While many students would not consider participating in a traditional Native American “snake dance” alongside colorfully adorned members of indigenous communities a typical way to spend their Saturday afternoon, this year’s annual Native American Arts and Culture Festival provided exactly that opportunity. Organized by Director of the Native American Studies Program and Associate Professor of Native American Studies Carol Ann Lorenz, the free fair took place from 9:30 a.m. to 5 p.m. on Saturday, October 21 in the Sanford Field House.
For the past fifteen years the Native American Studies program, with cooperation from Native American Student Allies, has organized the fair to expose eager attendees to the culture and traditions of indigenous peoples from North, Central and South America as well as members of the Haudenosaunee Nation, otherwise known as the Iroquois. This year, support from the Upstate Institute, Core Communities and Identities, Sociology and Anthropology Department, ALANA Cultural Center and the Longyear Museum of Anthropology helped pull the fair together.
Throughout the day, a variety of traditional music and dance performances occurred on stage including a traditional flute music performance and an interactive display of social Iroquois dances that involved bolder members of the audience. Meanwhile throughout the building, vendors displayed and sold everything from native lacrosse sticks to beaded jewelry, tan hides, weaponry and native medicines.
In the crowd, students, professors, members of the Hamilton community and children enjoyed the various displays and activities. The inclusive nature of the fair included a section for children’s activities that offered the opportunity to create a beaded bracelet or decorate cloth pouches and paper canoes. Starting at 12:15 p.m., pottery, basket weaving, silver working and stone carving demonstrations drew in crowds of all ages as well.
The entirety of attendees also enjoyed Hamilton Eatery’s new role as the “Iroquois Eatery,” which offered buffalo burgers, venison and elk sausage, Indian tacos, corn soup, taco salad and buffalo chilli among others relevant items.
Before the various performances, which included flutist Dan Hill, Haudenosaunee Singers and Dancers, folk music and dance group Tahuantinsuyo, singer Darryl Tonemah and Bolivian ensemble Música de Maestros, explanations were often given explaining the cultural significance of the display. For instance, giving thanks for everything available in natural surroundings was stressed as a significant part of native life before a chicken dance ensued.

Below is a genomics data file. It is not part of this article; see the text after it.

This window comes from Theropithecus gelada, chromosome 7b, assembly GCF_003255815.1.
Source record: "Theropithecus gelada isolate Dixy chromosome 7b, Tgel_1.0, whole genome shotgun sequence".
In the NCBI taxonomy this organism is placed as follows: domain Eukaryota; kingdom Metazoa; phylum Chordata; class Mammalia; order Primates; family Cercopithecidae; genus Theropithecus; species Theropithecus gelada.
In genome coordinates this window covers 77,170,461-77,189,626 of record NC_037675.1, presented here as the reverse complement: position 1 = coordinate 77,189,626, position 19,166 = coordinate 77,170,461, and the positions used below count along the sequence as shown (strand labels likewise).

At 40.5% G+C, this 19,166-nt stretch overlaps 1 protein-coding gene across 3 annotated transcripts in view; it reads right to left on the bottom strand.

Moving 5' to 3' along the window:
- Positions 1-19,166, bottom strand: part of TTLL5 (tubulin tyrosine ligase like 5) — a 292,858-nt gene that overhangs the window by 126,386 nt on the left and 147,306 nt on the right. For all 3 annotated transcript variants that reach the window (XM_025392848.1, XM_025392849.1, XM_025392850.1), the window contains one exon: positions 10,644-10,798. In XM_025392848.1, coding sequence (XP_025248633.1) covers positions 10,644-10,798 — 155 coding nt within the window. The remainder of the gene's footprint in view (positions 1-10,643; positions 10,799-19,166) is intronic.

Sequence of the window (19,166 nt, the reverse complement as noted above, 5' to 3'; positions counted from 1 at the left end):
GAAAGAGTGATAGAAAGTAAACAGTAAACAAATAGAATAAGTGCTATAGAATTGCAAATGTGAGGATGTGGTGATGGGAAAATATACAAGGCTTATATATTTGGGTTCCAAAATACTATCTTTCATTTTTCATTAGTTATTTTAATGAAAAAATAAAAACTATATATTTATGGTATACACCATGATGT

Senior Sabrina Farmer heard about the event through a professor who works with the Bolivian group that performed.
“I am always into coming to these fairs where they have a lot of crafts. They’re native crafts and they’re obviously for sale, but I don’t know if I’m meant to wear them because often it feels like cultural appropriation if they’re something native. I’ve had a couple of interesting conversations with women at the booths about it,” Farmer said.
Several vendors spoke on the issue and essentially pointed out that items such as tan hides have been sold as leather for generations in every different culture, so the items can belong to attendees, too.
“I feel like people can learn a lot from talking to people here. When people come and look at the stuff without talking to anyone, it’s a loss of what they could learn,” Farmer added.
Mohawk Alicia Cook has been attending the event since its founding fifteen years ago. Cook enjoys sharing her family’s medicines and the manner in which they harvest plants and perform rituals with the 1,000 to 1,500 attendees that stroll through the fair throughout the day.
“It’s sort of dying so it’s always good to share the culture,” she said. Her table displayed beaded jewelry, antlers, medicines, bones and wood carvings.
The event came together largely through the efforts of the Native American Student Association (NASA), which funds several of the performances. Two of the three Native American majors on campus, junior Ronald Cupitt and senior Sierra Sunshine, helped run a booth by the door to provide information to visitors. After all of the officers of the organization graduated last year, they were glad the new leadership successfully ran this year’s event.
“It’s gone really well. The past couple of years it’s been really rainy and cold. It’s kind of nice that people are coming in not cold and miserable,’ Sunshine said.
Ultimately, with the Iroquois originating in upstate New York, an event that highlighted the distinct culture of Native American peoples from several continents and endless states proved incredibly relevant and worthwhile to the Colgate community.
Contact Lauren Hutton at [email protected]